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Yusuke Oono: 360 Degree Christmas Book Panorama

Yusuke Oono: 360 Degree Christmas Book Panorama
Stunning 360 degree christmas book panorama by Japanese artist yusuke oono… Yusuke Oono | via Spoon & Tamago Magnifique livre de Noël panorama à 360 degrés par l’artiste japonais Yusuke Oono…

Jeff Nishinaka :: paper sculpture Quand le street art investit les villes en cohabitant avec la nature A quoi ressemblerait le street art s’il se mêlait à la nature ? Il est vrai que l’urbanisme et l’écologie semblent très éloignés, pourtant les villes s’appliquent de plus en plus à redonner une place de choix aux espaces verts. On vous propose donc de découvrir ces œuvres originales où le graphisme urbain cohabite avec la verdure. Souvent connoté de façon péjorative, assimilé aux dégradations, l’art du « graffiti » est avant tout celui de jouer avec les éléments environnants pour dessiner de réels chefs-d’œuvre qui attirent l’attention et l’émotion de chacun. Banksy, les pratiquants du Yarn Bombing (ou Knit Graffiti) et bien d’autres artistes, ont réalisé certaines de leurs créations en étroite communion avec la nature. Ces œuvres sont vraiment sublimes et originales, une belle façon de remettre de la couleur dans la morosité urbaine.

Kevin LCK Illustrations Ordinary Behavior - illustrative object Fine Arts, Illustration, Sculpting2013 Ordinary Behavior - illustrative objectFine Arts, Illustration, Sculpting2013 Ordinary Behavior - illustrative objectsFine Arts, Illustration, Sculpting2013 Ordinary Behavior - illustrative objectsFine Arts, Illustration, Sculpting2013 Ordinary Behavior - illustrative objectsFine Arts, Illustration, Sculpting2013 Ordinary Behavior - illustrative objectsFine Arts, Illustration, Sculpting2013 What can you get from a microwave oven? What have we been given up in order to adequate the instant technology culture? Drawings of the modern absurdity of human and technologyDrawing, Illustration2013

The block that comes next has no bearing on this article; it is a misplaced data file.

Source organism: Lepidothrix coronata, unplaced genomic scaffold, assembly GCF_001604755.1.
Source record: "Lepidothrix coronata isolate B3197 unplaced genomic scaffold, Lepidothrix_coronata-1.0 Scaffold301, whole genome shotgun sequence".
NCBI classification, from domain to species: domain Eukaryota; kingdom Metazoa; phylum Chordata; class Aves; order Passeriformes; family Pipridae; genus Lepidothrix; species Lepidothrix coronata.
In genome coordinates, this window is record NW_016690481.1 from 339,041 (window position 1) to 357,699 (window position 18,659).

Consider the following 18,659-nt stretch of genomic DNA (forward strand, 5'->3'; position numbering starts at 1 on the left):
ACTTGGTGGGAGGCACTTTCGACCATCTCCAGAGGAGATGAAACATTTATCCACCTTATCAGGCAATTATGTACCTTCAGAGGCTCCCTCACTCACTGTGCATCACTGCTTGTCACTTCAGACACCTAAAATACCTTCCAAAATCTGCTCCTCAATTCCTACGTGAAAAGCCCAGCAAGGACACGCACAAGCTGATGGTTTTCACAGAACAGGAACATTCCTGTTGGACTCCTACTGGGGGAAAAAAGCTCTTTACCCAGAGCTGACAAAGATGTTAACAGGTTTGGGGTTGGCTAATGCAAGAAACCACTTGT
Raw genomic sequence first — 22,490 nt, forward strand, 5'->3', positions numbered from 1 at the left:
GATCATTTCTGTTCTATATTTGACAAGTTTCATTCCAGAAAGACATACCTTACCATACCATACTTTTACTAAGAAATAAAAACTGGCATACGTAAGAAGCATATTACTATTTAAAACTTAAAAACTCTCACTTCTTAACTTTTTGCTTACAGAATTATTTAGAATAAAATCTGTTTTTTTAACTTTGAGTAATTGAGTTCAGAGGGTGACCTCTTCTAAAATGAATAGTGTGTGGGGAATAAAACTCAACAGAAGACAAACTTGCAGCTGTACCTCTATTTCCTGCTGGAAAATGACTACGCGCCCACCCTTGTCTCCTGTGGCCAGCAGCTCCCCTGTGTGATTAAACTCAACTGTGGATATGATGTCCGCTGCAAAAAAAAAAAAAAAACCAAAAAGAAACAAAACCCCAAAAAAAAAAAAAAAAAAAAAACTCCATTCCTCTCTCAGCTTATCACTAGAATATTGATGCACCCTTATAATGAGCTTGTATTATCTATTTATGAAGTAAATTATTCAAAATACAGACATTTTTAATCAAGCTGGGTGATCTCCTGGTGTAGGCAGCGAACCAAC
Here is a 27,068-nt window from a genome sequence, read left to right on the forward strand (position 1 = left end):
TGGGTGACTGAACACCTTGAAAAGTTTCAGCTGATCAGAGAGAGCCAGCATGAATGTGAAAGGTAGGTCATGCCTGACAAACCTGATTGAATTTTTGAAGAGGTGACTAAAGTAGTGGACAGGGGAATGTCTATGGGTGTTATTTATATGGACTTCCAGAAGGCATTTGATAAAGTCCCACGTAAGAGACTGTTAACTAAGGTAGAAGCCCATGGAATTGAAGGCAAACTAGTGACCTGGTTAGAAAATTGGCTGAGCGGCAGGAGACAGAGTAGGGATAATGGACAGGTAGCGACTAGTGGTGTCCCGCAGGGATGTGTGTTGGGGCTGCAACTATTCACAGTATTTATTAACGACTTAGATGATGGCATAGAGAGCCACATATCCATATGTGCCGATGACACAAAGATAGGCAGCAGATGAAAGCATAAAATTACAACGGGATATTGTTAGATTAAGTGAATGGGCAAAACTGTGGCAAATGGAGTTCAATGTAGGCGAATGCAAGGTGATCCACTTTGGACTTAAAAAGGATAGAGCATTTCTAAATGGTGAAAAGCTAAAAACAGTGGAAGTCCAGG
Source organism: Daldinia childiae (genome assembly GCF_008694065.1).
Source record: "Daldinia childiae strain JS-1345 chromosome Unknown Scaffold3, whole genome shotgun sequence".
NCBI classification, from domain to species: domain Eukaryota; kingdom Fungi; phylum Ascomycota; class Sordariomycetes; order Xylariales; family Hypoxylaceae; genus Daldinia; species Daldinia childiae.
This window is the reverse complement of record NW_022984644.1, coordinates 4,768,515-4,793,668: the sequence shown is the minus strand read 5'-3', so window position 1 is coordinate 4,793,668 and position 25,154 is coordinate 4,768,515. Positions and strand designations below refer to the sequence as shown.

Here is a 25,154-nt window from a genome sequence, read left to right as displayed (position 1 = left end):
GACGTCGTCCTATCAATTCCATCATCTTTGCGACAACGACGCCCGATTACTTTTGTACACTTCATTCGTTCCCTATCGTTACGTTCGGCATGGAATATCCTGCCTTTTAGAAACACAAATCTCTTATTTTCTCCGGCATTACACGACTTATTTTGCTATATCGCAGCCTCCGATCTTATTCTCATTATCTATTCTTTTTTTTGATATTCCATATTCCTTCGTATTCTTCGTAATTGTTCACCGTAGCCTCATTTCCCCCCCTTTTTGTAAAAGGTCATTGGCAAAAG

Craft DIY Projects, Patterns, How-tos, Fashion, Recipes @ - Felting, Sewing, Knitting, Crocheting, Home & More Quilling, the coiling and shaping of narrow paper strips to create a design, has been around for years — hundreds, in fact. During the Renaissance, nuns and monks would roll gold-gilded paper remnants trimmed during the bookmaking process, and use them to decorate religious objects as an alternative to costly gold filigree. Quilling later became a pastime of 18th and 19th century young ladies in England, who would decorate tea caddies and pieces of furniture with paper filigree. The practice crossed the Atlantic with colonists, who added quilling to candle sconces and trays as home decorations. In all of that time, the process has remained very much the same, but quilling designs and specialty supplies have definitely caught up to the 21st century. The short list of necessities includes strips of lightweight paper, glue, and a tool with which to roll the paper — that’s it! Many arts and crafts stores sell basic tools and packages of multicolor paper strips. Materials Directions Ann Martin

Rogan Brown - Paper Sculptures Huntsman Spider (Sparassidae) - DSC_8128 Su Blackwell - Book Sculptor Since the altered book project, I've become really interested in the artform and have been researching different artists and methods of alteration. One of my absolute favorite book sculptors I've come across is Su Blackwell. Jorinde and Jorindel, Book Pages, 2010 Blackwell's work is predominantly in altering books, though she has some interesting works made from old nightgowns and curtains. Her works take a traditionally 2D medium (usually paper) and make it 3D. The Extasie, Book pages, 2006 Hazel Tree (from Aschputtel), Book pages, 2010 Many of her works depict fairy-tales or folk-tales. Pandora Opens Box, Book pages, 2009In Pandora Opens Box, we can see a prime example of delicate figures in an ominous situation. Alice, A Mad Tea Party, Book paper, 2007 I love this piece because the scale of the elements says so much about the scene. Here are a few more examples of her work. The Quiet American, Book paper, 2005 The Grass Grows Between Her Toes, 2010

Macro Photography in Singapore Build 3D Paper Letters From A Nifty Font Speaking of Fontstruct, I found something cool over there. Punched Out is a free font that allows you to type letters, print, cut, fold, and glue to make 3D forms. Created by Tobias Sommer, it's available for download at Dafont or Fontstruct. I gave it a try while watching TV. It's a little tedious, but the result is fun! I printed the letters in gray, scored along the center of the dashed lines, and folded so that the printing ended up on the inside of each letter. Peter Callesen